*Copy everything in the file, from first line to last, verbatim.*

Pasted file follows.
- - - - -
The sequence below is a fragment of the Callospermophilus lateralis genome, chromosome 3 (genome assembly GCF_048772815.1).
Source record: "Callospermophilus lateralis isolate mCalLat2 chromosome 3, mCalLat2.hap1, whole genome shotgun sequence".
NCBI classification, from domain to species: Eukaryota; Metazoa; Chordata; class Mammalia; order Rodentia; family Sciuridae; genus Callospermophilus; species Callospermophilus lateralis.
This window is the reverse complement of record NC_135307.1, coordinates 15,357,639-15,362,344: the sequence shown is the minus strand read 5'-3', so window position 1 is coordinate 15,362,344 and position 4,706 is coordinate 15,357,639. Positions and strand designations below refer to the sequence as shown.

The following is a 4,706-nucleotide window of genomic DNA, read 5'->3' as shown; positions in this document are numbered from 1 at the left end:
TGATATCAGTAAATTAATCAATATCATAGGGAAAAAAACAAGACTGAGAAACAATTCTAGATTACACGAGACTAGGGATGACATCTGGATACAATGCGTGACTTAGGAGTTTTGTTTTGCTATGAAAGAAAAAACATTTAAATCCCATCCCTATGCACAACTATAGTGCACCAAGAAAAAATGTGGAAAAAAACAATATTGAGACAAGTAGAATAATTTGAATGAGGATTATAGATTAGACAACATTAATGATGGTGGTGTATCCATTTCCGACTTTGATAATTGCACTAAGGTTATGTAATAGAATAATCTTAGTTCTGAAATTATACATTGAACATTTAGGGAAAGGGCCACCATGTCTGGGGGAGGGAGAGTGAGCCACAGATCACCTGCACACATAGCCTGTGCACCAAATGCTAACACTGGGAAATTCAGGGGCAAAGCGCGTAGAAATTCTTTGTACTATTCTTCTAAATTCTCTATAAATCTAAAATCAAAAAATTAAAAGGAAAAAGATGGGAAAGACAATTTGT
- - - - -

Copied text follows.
The sequence below is a fragment of the Callospermophilus lateralis genome, chromosome 3 (genome assembly GCF_048772815.1).
Source record: "Callospermophilus lateralis isolate mCalLat2 chromosome 3, mCalLat2.hap1, whole genome shotgun sequence".
NCBI classification, from domain to species: Eukaryota; Metazoa; Chordata; class Mammalia; order Rodentia; family Sciuridae; genus Callospermophilus; species Callospermophilus lateralis.
This window is the reverse complement of record NC_135307.1, coordinates 15,357,639-15,362,344: the sequence shown is the minus strand read 5'-3', so window position 1 is coordinate 15,362,344 and position 4,706 is coordinate 15,357,639. Positions and strand designations below refer to the sequence as shown.

The following is a 4,706-nucleotide window of genomic DNA, read 5'->3' as shown; positions in this document are numbered from 1 at the left end:
TGATATCAGTAAATTAATCAATATCATAGGGAAAAAAACAAGACTGAGAAACAATTCTAGATTACACGAGACTAGGGATGACATCTGGATACAATGCGTGACTTAGGAGTTTTGTTTTGCTATGAAAGAAAAAACATTTAAATCCCATCCCTATGCACAACTATAGTGCACCAAGAAAAAATGTGGAAAAAAACAATATTGAGACAAGTAGAATAATTTGAATGAGGATTATAGATTAGACAACATTAATGATGGTGGTGTATCCATTTCCGACTTTGATAATTGCACTAAGGTTATGTAATAGAATAATCTTAGTTCTGAAATTATACATTGAACATTTAGGGAAAGGGCCACCATGTCTGGGGGAGGGAGAGTGAGCCACAGATCACCTGCACACATAGCCTGTGCACCAAATGCTAACACTGGGAAATTCAGGGGCAAAGCGCGTAGAAATTCTTTGTACTATTCTTCTAAATTCTCTATAAATCTAAAATCAAAAAATTAAAAGGAAAAAGATGGGAAAGACAATTTGT